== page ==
While Malaysia’s Employees Provident Fund (EPF) and Singapore’s Central Provident Fund (CPF) have been there long before I started work back in the mid 1980s, New Zealand’s Kiwi Saver was only launched in 2006, a year after I started work in New Zealand.
Although somewhat backwards in that aspect, the amazing thing I found what New Zealand has and what Malaysia and Singapore did not have (in those days, not sure now) is the presence of dishwasher in every average to luxury homes.
As per New Zealand Statistics, dishwashers started to become known as a home kitchen appliance in the 1950s. In earlier years, only restaurants, hotels, and wealthy families had dishwashers, as they were large and expensive appliances (Thompson, 2009). Over the following decades, they became smaller, cheaper, and more efficient, which saw them grow in popularity among households. In 1980, dishwashers were added to the CPI basket.
Even with a dishwasher, however, it is a common practice in every household (that I have seen) to hand wash and rinse the dirty dishes before putting them into the dishwasher.
I wonder if that is a habit, or can we not just let the dishwasher do its job?
Other than throwing away the scraps, if we have to pre wash and rinse off beforehand, why do you even need a dishwasher in the first place?
Appliance maker Electrolux have launched a “Stop washing up” campaign suggesting that in we should just “let the dishwasher do its job”.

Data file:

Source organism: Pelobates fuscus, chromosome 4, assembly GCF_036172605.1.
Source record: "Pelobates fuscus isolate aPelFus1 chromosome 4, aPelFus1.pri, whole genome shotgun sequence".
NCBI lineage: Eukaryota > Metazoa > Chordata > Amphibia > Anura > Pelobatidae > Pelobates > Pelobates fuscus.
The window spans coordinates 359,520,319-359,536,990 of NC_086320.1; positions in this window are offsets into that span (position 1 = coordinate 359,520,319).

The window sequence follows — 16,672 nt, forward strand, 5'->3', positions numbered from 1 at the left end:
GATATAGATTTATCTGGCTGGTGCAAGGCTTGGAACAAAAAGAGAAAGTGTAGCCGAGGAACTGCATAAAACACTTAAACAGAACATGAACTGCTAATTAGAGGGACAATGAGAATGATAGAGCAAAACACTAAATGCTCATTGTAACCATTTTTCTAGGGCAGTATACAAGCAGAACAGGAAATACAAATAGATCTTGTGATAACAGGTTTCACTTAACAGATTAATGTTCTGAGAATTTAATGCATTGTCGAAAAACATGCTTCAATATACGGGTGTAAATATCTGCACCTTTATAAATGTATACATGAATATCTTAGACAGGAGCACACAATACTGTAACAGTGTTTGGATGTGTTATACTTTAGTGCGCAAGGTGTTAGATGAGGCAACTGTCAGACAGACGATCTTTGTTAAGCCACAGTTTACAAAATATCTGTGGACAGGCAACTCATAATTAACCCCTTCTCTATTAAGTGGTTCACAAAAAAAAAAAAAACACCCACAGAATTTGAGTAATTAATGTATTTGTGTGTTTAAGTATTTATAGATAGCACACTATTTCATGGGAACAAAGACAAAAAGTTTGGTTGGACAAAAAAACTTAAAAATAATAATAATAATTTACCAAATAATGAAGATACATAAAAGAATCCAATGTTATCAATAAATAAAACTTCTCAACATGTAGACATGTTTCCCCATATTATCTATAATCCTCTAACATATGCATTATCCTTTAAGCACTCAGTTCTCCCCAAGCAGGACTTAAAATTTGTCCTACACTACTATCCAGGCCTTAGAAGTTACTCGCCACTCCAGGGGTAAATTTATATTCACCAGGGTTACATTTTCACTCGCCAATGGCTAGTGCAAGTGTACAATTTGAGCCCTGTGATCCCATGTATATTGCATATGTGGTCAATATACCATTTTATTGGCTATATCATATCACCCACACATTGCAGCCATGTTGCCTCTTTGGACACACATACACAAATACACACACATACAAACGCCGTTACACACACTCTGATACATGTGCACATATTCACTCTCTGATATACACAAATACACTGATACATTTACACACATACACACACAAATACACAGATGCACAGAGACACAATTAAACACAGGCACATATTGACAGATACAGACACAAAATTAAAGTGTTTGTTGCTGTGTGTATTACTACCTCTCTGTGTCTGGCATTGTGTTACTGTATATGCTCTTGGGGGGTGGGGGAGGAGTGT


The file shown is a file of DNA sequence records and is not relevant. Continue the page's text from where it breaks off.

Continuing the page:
It is also common habit here in smaller households, the dishes would first be hand washed and rinsed and then stacked into the dishwasher till it is full (maybe after three or four dinners) and then run the cycle.
In my case, I still keep my habit of having a drying rack and hand wash my dishes immediately after meals. It is only when I have a party or group dinner that I use my dishwasher. My friends would start the pre-hand wash and then into the dishwasher.
At times when someone offers to wash the dirty dishes (when this person probably because knows I don’t usually use the dishwasher or he sees the drying rack), after throwing the scraps, he or she will fill up the basin with water, put in the dishwashing liquid and with a brush, wash the dishes. You often see soapy wet dishes towelled dry.
My method of hand-washing would be – throw the scraps, add dishwashing liquid and wash (with brush) the dishes under running water (some may think I am wasting water). Leave to dry on rack and if not too lazy, towel dry after. Otherwise, they will be dry tomorrow so I can then just store the clean dishes away.
When I host bigger parties, I usually use disposable cutleries, plates and cups.
So back to the question, “Is dishwasher a necessity?”
Or a luxury for laid back people who store away dirty dishes till they run out of clean ones?
Or is it for hygiene?
To kill most types of bacteria, water needs to reach 140 degrees Fahrenheit (scalding hot). In my house we have a brush (with handle) placed next to the sink that we use when we hand-wash dishes to avoid contact with the hot water. Drying dishes with a cloth that is not sanitized may not be that hygienic either.
So what are your thoughts?